Venezuela, a country in the Northern coast of South America, has been facing a prolonged political turmoil and economic distress for nearly a decade. The country needs more humanitarian assistance than ever before, as more than 21% of the country’s population suffers from malnutrition and 25% is surviving solely on international humanitarian aid. Moreover, around 70% of children do not have access to basic education. Moreover, the country is deprived of basic necessities including medicines, electricity, and water supply.
The EU’s Support
The European Union (EU) has been extending its humanitarian aids to the country and is looking forward to improving the situation in Venezuela. The supranational organization has provided more than €170 million since 2018 and around €320 million in 2019, including the Member States’ assistance in Venezuela and its neighboring countries.
The EU remains a leading foreign assistance donor for the country. The EU allots around two-thirds of the immediate humanitarian response to tackle the country’s internal problems and the remaining one-third is reserved for the neighboring countries. According to an EU official, “We aim at maintaining this level of engagement in the future.”
Josep Borrell Fontelles, the current High Representative of the EU, spoke in the European Parliament pointing out a serious concern regarding the shortage of the EU’s foreign assistance funding for the future. He stated, “We, the European Union together with our Member States need to keep up the momentum created by the International Solidarity Conference held at the end of October in Brussels. There was not a big answer from the point of view of the resources collected. We have to call for another one in order to bring resources to face this problem.”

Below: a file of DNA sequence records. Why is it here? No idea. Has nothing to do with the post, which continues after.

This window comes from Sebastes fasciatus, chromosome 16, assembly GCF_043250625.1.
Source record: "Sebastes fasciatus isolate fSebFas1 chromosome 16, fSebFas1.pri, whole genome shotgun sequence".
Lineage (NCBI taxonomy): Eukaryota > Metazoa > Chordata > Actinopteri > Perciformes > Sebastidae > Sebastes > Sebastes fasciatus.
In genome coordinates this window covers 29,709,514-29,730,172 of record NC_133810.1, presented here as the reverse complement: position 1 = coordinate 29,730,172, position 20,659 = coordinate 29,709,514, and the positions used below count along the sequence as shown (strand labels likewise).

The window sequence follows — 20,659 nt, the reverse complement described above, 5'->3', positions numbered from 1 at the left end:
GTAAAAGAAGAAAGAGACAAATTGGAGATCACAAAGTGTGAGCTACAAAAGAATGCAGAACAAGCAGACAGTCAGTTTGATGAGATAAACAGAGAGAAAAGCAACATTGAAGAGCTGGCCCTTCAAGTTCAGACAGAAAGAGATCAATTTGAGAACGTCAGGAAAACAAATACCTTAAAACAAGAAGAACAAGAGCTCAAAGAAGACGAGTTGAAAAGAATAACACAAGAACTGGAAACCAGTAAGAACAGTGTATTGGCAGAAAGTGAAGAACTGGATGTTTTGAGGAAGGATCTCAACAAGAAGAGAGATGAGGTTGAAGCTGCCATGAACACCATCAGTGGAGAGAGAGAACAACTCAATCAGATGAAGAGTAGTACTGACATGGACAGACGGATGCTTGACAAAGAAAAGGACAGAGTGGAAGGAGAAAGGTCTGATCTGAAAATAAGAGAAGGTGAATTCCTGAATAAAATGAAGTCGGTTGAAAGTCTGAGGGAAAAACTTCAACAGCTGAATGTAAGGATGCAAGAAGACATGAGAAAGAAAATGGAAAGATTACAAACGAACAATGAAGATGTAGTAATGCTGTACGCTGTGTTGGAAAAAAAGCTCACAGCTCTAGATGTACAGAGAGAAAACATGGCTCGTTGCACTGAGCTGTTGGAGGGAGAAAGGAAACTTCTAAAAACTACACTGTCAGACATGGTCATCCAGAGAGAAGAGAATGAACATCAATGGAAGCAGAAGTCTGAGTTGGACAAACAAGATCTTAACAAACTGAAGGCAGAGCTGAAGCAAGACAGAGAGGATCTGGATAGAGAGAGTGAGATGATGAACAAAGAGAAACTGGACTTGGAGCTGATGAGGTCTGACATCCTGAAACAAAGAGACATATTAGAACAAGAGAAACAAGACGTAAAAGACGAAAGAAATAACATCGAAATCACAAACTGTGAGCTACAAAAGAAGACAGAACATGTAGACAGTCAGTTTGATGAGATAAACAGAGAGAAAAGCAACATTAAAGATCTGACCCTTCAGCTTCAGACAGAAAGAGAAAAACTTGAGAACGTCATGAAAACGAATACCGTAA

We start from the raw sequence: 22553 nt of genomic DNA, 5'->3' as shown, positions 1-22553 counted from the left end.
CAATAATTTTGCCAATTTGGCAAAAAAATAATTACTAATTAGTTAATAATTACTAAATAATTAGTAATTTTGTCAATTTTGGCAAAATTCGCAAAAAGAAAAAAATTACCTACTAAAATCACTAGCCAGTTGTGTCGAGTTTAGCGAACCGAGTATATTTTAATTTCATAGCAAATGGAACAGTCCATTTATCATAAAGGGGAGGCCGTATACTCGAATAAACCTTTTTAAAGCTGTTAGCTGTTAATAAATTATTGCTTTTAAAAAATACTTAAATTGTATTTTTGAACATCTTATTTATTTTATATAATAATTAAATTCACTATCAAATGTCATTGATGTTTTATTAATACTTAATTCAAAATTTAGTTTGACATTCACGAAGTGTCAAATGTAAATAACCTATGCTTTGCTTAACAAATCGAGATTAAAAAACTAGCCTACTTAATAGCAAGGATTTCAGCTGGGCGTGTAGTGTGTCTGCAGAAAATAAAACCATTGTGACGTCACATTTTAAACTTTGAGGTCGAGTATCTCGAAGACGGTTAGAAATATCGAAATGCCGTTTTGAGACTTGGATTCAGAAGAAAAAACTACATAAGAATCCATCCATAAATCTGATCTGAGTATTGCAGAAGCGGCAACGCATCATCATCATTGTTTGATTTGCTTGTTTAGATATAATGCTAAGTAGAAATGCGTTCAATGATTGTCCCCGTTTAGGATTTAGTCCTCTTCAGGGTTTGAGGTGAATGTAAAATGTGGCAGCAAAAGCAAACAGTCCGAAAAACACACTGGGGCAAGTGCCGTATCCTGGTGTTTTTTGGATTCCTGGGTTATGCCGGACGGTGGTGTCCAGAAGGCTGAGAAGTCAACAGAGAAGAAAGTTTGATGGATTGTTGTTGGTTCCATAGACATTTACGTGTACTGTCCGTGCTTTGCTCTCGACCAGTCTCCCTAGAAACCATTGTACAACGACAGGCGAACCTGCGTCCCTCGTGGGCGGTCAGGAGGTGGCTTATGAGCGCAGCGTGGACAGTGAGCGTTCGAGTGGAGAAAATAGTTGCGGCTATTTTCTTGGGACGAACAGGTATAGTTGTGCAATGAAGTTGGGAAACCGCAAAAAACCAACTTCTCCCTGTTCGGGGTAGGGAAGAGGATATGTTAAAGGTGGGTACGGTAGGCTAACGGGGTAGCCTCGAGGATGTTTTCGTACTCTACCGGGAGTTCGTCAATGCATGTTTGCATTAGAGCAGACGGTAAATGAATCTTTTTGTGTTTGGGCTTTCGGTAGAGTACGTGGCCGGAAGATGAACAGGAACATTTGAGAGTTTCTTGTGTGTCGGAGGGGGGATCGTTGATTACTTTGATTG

Fontelles continued, “No matter how much we dig into our solidarity coffers, our resources will never be enough to address a crisis of this magnitude. We cannot feed every day millions of people.”
The EU is expecting foreign assistance from other regional organizations, especially the United Nations (UN). Meanwhile, the UN plans to increase its Regional Response Plan (RMRP), which is likely to double the funding to $1.3 billion as compared to that in 2018.
Increasing the Migrants from the Country
The displacement rate of Venezuela’s population has increased considerably and is considered to be the largest population movement in the American continent.
As per the European Commission, “About 5000 Venezuelans leave their country every day and 5 million Venezuelans have already fled from the country due to the chaotic situation of the country. Most precisely, the number of Venezuelan migrants and refugees in Latin American and Caribbean countries has increased to almost 4 million people right now.”
According to the UN’s estimation, “The number of migrants can still increase to 4 million and can reach 5 million by the end of next year.” As per Fontelles, “I would like [that] praise goes to neighboring countries in the region for their remarkable efforts in welcoming Venezuelan migrants and refugees. But, overall, the need to help them is increasing.”
However, Fontelles appealed that the political solution cannot be simply focused on the crisis of migration and the international help for the country cannot continue the way it is going. He commented that the country needs to focus on the overall development to fight against the existing economic problems.
Citing the large stock of natural resources in the country, he claimed, Venezuela can get rid of the condition of deep poverty and hunger if its government effectively leverage natural resources to successfully generate high revenue for the country.
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